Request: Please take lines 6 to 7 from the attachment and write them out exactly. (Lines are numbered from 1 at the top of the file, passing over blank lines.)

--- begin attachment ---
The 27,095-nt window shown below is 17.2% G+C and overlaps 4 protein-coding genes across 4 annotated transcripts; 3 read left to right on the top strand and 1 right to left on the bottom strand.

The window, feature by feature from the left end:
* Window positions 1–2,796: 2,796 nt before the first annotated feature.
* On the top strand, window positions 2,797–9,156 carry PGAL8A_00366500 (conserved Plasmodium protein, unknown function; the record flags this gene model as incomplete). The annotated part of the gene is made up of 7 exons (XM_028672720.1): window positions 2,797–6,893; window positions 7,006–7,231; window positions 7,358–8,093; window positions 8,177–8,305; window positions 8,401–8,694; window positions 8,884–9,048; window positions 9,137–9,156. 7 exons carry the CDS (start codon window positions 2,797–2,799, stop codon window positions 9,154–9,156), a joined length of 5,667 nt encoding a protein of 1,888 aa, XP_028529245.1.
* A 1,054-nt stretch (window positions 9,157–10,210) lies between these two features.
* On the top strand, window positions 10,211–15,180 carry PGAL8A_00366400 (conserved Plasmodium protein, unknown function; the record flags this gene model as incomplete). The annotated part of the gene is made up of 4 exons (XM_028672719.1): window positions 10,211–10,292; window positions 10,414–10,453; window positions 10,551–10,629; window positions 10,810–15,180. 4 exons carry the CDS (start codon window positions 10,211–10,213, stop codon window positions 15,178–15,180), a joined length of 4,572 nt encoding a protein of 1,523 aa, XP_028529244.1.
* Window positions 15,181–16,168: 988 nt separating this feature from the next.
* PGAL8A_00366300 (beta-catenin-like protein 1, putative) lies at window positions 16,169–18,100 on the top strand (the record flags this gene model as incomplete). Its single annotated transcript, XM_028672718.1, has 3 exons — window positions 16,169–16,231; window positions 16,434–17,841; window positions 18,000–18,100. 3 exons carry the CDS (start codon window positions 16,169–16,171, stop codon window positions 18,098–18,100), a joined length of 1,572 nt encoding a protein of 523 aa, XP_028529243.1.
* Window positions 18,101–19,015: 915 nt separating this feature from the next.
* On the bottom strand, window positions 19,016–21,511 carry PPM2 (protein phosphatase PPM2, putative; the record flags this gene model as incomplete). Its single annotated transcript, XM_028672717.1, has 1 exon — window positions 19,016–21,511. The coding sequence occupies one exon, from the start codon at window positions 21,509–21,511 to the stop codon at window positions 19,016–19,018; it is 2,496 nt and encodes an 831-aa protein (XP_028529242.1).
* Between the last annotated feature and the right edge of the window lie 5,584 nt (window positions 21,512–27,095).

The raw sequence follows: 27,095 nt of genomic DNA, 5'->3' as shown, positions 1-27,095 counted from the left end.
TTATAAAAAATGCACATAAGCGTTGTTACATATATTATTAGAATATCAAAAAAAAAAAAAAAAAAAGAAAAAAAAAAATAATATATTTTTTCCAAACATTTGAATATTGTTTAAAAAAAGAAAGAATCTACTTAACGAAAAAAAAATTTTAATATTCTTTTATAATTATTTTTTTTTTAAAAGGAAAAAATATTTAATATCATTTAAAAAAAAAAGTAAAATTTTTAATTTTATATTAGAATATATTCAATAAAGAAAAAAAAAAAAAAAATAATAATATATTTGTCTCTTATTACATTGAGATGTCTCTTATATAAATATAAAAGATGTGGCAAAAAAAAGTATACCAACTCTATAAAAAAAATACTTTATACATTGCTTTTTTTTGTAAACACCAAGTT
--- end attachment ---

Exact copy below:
* On the top strand, window positions 10,211–15,180 carry PGAL8A_00366400 (conserved Plasmodium protein, unknown function; the record flags this gene model as incomplete). The annotated part of the gene is made up of 4 exons (XM_028672719.1): window positions 10,211–10,292; window positions 10,414–10,453; window positions 10,551–10,629; window positions 10,810–15,180. 4 exons carry the CDS (start codon window positions 10,211–10,213, stop codon window positions 15,178–15,180), a joined length of 4,572 nt encoding a protein of 1,523 aa, XP_028529244.1.
* Window positions 15,181–16,168: 988 nt separating this feature from the next.